If you ask 10 people how often you need a website redesign, you’ll get 10 different answers. A website redesign is not like changing the paint color in a room. It’s more like gutting the kitchen during kitchen remodeling. If small adjustments or tweaking can fix problem areas, then a full-fledged website redesign may not be needed.
The main question to ask yourself is if your site is performing well. Are you getting plenty of good leads? Do site visitors convert to customers? If the answer is yes, then just some minor adjustments may be all that’s needed to keep your site fresh and current. In other words, if it ain’t broke, don’t fix it. Just because your website is old, if it’s performing well, you may want to leave it be. A website redesign just for the sake of it might actually hurt you.
On the other hand, there are many reasons to implement a website redesign.
- People can’t find your contact page without a lot of effort
- It’s hard to find what you need on your website
- Your site is incredibly slow to load
- You can’t update your site easily, and really old information is misleading.
- Mobile users visit your site, but it’s not mobile friendly, so they leave quickly
- Your website is 80% images and 20% text and you want to do better in search results
- You want to incorporate SEO
Here at Coastal Web Services, we just recently launched a website redesign of our own website, for various reasons. We hope you like it!
If you decide to say yes to a website redesign, it’s important to do your homework before anything is changed. If you’re not familiar with Google Analytics or other web analytics tools, opt for a free web analysis and SEO analysis from various web design and SEO companies. Or better yet, find a company that does both.
The website analytics should help you figure out what’s working and what isn’t, how visitors arrive at your site, what pages they go to, are they converting to sales or do they leave? Also, take a look at what your competition is doing. Do they now offer online appointment scheduling or the opportunity to buy online?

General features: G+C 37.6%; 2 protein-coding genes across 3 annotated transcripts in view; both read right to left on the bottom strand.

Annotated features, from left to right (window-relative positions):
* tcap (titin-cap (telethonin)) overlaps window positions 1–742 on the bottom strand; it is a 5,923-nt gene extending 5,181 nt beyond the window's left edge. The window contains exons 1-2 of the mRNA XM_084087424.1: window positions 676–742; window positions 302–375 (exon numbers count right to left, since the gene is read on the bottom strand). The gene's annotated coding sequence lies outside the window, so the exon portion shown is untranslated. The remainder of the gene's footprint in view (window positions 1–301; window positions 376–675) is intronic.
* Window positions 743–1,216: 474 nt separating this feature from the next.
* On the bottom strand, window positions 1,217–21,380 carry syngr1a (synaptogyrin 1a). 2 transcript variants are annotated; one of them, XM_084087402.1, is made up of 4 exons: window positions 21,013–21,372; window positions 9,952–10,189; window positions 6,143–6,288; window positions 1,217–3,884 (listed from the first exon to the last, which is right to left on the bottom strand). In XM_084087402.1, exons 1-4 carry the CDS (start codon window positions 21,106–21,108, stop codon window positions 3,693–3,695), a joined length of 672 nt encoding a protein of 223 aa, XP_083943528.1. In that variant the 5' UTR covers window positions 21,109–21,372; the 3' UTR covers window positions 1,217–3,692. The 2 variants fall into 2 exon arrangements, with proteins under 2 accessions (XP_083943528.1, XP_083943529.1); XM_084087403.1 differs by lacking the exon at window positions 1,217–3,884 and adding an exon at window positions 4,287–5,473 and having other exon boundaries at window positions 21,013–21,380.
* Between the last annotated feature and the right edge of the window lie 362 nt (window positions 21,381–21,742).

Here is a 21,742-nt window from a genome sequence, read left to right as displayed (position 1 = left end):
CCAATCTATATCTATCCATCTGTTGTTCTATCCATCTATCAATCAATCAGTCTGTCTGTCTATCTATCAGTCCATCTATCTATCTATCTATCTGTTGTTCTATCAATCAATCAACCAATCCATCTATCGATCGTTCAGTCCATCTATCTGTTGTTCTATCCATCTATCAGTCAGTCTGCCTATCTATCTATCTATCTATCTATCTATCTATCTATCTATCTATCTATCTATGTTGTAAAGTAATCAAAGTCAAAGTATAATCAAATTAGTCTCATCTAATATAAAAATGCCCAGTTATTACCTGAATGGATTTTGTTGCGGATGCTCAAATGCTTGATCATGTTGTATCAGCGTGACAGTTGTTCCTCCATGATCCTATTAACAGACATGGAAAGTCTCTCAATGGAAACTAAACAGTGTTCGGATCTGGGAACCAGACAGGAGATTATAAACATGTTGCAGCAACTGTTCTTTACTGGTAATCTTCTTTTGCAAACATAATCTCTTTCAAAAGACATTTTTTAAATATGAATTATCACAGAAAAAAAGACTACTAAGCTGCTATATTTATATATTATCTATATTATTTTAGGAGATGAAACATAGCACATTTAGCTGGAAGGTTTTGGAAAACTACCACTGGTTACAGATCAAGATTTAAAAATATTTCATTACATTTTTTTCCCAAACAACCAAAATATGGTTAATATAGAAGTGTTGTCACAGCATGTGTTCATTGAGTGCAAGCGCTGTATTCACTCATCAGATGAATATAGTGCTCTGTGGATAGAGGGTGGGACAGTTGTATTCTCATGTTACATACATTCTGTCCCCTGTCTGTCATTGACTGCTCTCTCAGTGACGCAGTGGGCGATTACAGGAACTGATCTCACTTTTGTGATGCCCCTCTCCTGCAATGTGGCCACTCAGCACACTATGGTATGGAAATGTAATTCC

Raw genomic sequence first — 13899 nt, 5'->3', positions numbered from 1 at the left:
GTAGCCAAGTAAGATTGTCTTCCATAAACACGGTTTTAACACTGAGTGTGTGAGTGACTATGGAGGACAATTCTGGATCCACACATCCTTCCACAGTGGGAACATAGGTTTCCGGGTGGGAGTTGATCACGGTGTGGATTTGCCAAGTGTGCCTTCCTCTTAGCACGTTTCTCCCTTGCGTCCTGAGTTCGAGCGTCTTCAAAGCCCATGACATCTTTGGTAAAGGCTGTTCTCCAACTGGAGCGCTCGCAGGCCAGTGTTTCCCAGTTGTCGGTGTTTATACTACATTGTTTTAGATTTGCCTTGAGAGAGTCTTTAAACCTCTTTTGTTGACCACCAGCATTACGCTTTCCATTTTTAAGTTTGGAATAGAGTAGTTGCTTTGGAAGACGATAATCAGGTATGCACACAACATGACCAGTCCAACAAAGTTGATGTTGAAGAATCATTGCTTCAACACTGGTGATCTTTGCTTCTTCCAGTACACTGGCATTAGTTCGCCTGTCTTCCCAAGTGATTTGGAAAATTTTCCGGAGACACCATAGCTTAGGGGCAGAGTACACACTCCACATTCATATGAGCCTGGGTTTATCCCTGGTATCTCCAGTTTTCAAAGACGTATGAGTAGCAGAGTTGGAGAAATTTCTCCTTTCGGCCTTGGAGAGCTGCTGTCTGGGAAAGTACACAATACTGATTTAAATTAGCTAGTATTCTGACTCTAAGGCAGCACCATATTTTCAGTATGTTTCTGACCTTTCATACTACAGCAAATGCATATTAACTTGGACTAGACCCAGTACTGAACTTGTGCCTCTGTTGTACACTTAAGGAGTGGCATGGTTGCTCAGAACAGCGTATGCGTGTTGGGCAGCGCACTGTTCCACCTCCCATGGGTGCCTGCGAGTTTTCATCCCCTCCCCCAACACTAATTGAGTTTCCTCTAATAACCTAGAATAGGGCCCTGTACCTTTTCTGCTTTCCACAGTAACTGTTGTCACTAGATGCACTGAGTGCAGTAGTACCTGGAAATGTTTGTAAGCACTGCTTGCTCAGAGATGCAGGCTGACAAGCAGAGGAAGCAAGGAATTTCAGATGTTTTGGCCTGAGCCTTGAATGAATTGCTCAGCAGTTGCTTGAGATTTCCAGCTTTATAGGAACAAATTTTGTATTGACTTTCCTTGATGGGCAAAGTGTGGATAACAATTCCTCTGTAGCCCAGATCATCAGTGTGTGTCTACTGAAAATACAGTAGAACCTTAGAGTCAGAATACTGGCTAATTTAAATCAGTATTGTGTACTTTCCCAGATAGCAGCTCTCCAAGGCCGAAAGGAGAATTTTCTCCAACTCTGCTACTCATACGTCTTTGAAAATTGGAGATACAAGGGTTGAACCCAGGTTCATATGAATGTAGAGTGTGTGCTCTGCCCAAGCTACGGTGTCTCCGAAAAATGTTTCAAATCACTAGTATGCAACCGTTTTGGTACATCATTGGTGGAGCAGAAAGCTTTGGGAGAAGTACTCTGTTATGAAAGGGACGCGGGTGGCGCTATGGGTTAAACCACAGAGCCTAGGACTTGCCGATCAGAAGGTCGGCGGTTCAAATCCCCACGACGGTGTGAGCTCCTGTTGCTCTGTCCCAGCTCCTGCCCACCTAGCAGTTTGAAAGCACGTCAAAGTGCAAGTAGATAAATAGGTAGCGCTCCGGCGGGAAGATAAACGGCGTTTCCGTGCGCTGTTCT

If you’re investing in a website redesign, it makes sense to invest in SEO at the same time. An SEO analysis will help make recommendations on what pages to keep, which to delete, which to combine with other pages, how to set up your website navigation, and more. This is also the time to develop a user profile – who comes to your website? Who are your current clients? Who are you trying to attract?
The SEO research and target audience research needs to be done BEFORE designing your site. Think of SEO and user profile research as the blueprints for your website. Everything is built around them.
Things to Include in Your Website Redesign
- Search Engine Optimization (SEO) See above.
- Responsive Website Design Your site should be easily viewable on any size screen, without enlarging or swiping to the side.
- Professionally written content. Writing for websites, and especially for SEO, is not like other writing. There is a whole different set of rules to follow. Above all, make sure your web content is easy to read and informative.
- Content Management System (CMS) Getting a site built with a Content Management System (CMS) would be optimal as well, allowing you to make updates to your site yourself, such as changing photos, changing special offers, changing staff bios, etc.
- Call to Action (CTA) on every page. This should be built into the web pages, but a CTA should also be included in your text.
- A Home page that clearly defines who you are. Your Home page should pass the 5 second test. Can anyone visiting your site clearly identify what it is you do within 5 seconds?
- A Blog page. Including a blog on your website is one of the easiest ways to add fresh content on a regular basis, and Google loves fresh content.
Still have questions about whether w website redesign is right for you? Call Coastal Web Services at 410-420-9390 for a free website analysis and SEO analysis, or use our contact form, and someone will get back to you. We work with small business clients throughout the Mid-Atlantic, the Carolinas and Alabama.